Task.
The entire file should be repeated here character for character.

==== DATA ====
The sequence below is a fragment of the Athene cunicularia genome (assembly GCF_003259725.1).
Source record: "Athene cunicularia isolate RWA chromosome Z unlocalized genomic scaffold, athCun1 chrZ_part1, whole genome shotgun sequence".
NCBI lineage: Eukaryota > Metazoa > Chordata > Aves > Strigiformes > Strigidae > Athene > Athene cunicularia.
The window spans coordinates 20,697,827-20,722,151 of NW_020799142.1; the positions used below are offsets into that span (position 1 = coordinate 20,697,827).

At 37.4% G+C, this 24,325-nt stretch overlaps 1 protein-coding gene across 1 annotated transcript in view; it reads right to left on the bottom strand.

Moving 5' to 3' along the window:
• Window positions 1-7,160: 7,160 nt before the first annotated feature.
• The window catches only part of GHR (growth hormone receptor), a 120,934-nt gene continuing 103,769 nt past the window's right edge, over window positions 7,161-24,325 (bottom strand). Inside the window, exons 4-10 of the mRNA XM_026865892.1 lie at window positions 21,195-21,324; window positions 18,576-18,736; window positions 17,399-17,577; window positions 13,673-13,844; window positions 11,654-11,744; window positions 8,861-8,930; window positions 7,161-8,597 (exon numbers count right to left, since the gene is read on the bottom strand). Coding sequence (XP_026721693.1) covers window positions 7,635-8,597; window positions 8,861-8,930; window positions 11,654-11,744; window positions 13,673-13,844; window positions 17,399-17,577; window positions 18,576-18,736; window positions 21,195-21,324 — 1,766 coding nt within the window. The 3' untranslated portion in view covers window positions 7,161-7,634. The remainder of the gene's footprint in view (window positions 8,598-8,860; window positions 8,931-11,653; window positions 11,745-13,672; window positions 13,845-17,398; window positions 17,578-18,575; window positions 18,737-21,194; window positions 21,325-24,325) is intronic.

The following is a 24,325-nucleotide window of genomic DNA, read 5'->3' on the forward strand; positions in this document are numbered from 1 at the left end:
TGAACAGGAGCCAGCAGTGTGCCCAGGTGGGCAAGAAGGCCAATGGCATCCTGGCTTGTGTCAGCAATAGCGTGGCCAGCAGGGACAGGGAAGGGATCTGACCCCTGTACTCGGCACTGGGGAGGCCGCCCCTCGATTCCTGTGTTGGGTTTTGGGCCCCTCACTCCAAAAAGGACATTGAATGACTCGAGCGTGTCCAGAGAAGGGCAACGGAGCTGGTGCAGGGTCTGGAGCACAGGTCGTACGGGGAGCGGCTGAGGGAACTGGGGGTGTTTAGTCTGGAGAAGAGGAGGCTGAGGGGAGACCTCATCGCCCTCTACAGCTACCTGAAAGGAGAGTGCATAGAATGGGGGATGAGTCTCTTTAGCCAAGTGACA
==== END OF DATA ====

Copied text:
The sequence below is a fragment of the Athene cunicularia genome (assembly GCF_003259725.1).
Source record: "Athene cunicularia isolate RWA chromosome Z unlocalized genomic scaffold, athCun1 chrZ_part1, whole genome shotgun sequence".
NCBI lineage: Eukaryota > Metazoa > Chordata > Aves > Strigiformes > Strigidae > Athene > Athene cunicularia.
The window spans coordinates 20,697,827-20,722,151 of NW_020799142.1; the positions used below are offsets into that span (position 1 = coordinate 20,697,827).

At 37.4% G+C, this 24,325-nt stretch overlaps 1 protein-coding gene across 1 annotated transcript in view; it reads right to left on the bottom strand.

Moving 5' to 3' along the window:
• Window positions 1-7,160: 7,160 nt before the first annotated feature.
• The window catches only part of GHR (growth hormone receptor), a 120,934-nt gene continuing 103,769 nt past the window's right edge, over window positions 7,161-24,325 (bottom strand). Inside the window, exons 4-10 of the mRNA XM_026865892.1 lie at window positions 21,195-21,324; window positions 18,576-18,736; window positions 17,399-17,577; window positions 13,673-13,844; window positions 11,654-11,744; window positions 8,861-8,930; window positions 7,161-8,597 (exon numbers count right to left, since the gene is read on the bottom strand). Coding sequence (XP_026721693.1) covers window positions 7,635-8,597; window positions 8,861-8,930; window positions 11,654-11,744; window positions 13,673-13,844; window positions 17,399-17,577; window positions 18,576-18,736; window positions 21,195-21,324 — 1,766 coding nt within the window. The 3' untranslated portion in view covers window positions 7,161-7,634. The remainder of the gene's footprint in view (window positions 8,598-8,860; window positions 8,931-11,653; window positions 11,745-13,672; window positions 13,845-17,398; window positions 17,578-18,575; window positions 18,737-21,194; window positions 21,325-24,325) is intronic.

The following is a 24,325-nucleotide window of genomic DNA, read 5'->3' on the forward strand; positions in this document are numbered from 1 at the left end:
TGAACAGGAGCCAGCAGTGTGCCCAGGTGGGCAAGAAGGCCAATGGCATCCTGGCTTGTGTCAGCAATAGCGTGGCCAGCAGGGACAGGGAAGGGATCTGACCCCTGTACTCGGCACTGGGGAGGCCGCCCCTCGATTCCTGTGTTGGGTTTTGGGCCCCTCACTCCAAAAAGGACATTGAATGACTCGAGCGTGTCCAGAGAAGGGCAACGGAGCTGGTGCAGGGTCTGGAGCACAGGTCGTACGGGGAGCGGCTGAGGGAACTGGGGGTGTTTAGTCTGGAGAAGAGGAGGCTGAGGGGAGACCTCATCGCCCTCTACAGCTACCTGAAAGGAGAGTGCATAGAATGGGGGATGAGTCTCTTTAGCCAAGTGACA